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Oyster Bay churches unite for Martin Luther King Jr.'s birthday
On Oct. 16, 1901, famous educator Booker T. Washington dined at the White House as President Theodore Roosevelt’s personal guest.
This meeting was described by Washington as “merely an incident that had no thought or motive behind it except the convenience of the president.” But the significance of the evening was enormous because no African-American had ever before dined as a White House guest.
More than 100 years later, at Christ Church in Oyster Bay and Roosevelt’s own place of worship, the Rev. Peter Casparian and his congregants hosted Pastor Kenneth Nelson and Hood AME Zion Church’s choir at its seventh annual ecumenical celebration of Martin Luther King Jr.’s birthday Sunday.
“[The service] was a daring thing the first year,” Casparian said. “Nothing like this had ever been done here before.”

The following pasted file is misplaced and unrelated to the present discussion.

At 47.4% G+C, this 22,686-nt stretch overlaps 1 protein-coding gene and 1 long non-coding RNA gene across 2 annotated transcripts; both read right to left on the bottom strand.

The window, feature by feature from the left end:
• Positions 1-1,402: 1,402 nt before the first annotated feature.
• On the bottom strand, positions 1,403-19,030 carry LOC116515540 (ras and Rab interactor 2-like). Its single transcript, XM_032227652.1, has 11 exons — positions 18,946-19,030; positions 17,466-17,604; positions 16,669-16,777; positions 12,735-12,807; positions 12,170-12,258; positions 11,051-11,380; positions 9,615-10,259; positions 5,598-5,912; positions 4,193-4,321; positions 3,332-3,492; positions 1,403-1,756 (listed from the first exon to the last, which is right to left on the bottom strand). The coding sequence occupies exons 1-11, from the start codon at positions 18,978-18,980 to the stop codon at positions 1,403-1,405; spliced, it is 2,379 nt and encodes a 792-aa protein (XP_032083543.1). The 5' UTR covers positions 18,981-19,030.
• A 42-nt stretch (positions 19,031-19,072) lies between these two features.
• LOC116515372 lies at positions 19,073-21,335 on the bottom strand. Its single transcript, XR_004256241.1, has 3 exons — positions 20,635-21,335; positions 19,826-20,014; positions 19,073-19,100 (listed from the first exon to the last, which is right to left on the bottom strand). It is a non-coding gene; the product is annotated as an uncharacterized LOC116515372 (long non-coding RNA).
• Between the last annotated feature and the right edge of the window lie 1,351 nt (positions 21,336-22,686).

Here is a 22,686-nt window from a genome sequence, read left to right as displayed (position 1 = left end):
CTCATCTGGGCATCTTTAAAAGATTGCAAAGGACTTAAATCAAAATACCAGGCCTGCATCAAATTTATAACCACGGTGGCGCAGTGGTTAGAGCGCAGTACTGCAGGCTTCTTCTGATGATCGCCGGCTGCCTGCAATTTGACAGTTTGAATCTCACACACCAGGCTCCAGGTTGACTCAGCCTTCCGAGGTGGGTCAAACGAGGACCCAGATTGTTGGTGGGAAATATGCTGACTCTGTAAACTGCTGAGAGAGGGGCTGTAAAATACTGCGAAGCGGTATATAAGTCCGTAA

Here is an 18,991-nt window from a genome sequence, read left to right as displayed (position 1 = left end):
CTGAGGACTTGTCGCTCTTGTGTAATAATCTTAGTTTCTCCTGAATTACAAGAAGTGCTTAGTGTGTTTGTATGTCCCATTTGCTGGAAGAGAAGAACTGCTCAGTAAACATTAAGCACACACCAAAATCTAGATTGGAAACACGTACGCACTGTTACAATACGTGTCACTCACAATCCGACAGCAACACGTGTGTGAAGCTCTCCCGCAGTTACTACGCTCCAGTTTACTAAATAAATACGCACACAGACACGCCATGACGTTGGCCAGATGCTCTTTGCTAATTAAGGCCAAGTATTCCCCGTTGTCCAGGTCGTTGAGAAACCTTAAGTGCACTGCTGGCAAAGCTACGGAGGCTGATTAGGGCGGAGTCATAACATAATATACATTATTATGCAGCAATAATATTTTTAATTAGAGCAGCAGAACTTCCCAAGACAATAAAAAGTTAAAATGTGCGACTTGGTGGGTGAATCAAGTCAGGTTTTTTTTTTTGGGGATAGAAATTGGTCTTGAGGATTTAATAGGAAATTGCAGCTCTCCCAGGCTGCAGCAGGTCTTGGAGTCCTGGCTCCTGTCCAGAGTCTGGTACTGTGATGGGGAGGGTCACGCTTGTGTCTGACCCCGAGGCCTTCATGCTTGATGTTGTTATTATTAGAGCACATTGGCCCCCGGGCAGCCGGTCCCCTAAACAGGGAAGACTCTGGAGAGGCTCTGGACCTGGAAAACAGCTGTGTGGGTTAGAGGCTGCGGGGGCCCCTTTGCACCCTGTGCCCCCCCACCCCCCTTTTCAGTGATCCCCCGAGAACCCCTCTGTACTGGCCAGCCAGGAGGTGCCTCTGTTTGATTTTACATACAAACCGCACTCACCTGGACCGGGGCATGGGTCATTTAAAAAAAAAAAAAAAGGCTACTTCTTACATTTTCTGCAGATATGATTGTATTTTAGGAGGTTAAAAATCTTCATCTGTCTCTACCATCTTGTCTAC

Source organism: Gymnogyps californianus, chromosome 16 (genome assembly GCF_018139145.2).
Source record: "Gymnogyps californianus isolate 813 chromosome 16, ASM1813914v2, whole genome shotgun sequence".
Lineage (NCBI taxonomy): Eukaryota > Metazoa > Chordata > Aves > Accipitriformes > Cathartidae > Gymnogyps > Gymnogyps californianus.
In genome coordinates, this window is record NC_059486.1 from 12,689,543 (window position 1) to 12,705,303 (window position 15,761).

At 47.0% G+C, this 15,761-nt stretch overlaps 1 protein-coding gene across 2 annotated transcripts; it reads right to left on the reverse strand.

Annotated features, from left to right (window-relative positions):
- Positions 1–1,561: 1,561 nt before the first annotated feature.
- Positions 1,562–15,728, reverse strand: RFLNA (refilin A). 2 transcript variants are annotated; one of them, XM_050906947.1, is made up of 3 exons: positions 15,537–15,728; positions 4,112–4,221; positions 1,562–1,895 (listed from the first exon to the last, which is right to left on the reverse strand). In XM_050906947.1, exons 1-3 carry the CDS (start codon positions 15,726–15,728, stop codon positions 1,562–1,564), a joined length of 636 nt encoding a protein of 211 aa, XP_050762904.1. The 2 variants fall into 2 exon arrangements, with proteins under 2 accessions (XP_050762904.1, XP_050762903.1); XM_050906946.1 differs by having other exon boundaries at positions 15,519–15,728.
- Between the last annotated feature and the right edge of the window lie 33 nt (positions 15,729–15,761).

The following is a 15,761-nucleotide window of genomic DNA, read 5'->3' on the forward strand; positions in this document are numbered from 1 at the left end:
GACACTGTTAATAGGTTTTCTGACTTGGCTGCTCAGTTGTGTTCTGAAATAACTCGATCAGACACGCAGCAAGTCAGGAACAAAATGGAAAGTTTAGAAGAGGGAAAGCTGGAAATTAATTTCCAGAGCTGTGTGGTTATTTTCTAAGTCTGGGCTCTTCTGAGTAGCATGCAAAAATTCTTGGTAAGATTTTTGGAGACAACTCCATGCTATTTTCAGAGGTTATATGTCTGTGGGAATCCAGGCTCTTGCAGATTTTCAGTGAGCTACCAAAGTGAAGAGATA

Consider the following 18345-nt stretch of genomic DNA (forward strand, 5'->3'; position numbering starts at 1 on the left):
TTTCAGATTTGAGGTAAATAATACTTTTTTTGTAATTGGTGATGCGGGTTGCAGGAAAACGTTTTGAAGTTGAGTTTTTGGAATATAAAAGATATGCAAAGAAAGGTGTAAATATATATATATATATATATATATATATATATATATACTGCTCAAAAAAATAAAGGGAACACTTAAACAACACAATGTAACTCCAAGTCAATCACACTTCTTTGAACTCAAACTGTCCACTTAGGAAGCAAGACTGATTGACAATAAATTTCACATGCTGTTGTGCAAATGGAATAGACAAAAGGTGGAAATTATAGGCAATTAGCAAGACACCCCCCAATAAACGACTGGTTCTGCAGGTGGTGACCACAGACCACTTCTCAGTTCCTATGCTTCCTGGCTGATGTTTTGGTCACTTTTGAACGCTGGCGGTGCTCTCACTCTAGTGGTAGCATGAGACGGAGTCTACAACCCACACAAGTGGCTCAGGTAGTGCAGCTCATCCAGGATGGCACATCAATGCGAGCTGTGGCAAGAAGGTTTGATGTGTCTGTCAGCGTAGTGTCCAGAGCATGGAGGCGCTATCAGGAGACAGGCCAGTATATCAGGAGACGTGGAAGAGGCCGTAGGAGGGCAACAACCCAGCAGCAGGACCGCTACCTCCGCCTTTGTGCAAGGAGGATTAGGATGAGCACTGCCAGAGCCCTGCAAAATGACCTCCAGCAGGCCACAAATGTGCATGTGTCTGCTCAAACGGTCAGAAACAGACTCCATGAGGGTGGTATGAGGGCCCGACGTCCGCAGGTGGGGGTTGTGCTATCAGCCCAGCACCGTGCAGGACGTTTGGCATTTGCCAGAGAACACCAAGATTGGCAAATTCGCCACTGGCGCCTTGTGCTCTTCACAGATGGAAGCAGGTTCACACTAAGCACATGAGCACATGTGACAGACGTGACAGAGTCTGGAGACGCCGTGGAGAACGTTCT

But the annual service has since become one of the church’s most popular events.
“This is something that both communities look forward to every year,” Nelson said.
“It’s quite nice with the music,” Bayville resident and six-year Christ Church parishioner Eric Bergman said. Bergman’s wife and daughter don’t regularly attend the weekly services at the Episcopal Church, “but they came today for the Martin Luther King [celebration].”
The Christ Church and AME Zion Church choirs joined in singing hymns throughout the service, and also included “We Shall Overcome,” the well-known civil rights protest song.
In keeping with the service’s theme of “All Are Welcome Here,” musicians from the Camino de Vida Church in Oyster Bay performed traditional Spanish guitar music before the ceremony.
Glen Martin, vice president of development and public affairs for the Long Island City, Queens-based Fortune Society, was the guest speaker at the event. The Fortune Society, which works to support the re-entry of prisoners back into society, received a $20,000 grant from Christ Church last year.
“The injustices in the criminal system are the civil rights issues of our day,” Martin said, “I have no doubt that Dr. King, if he were still alive, would work toward reform in the criminal justice system.”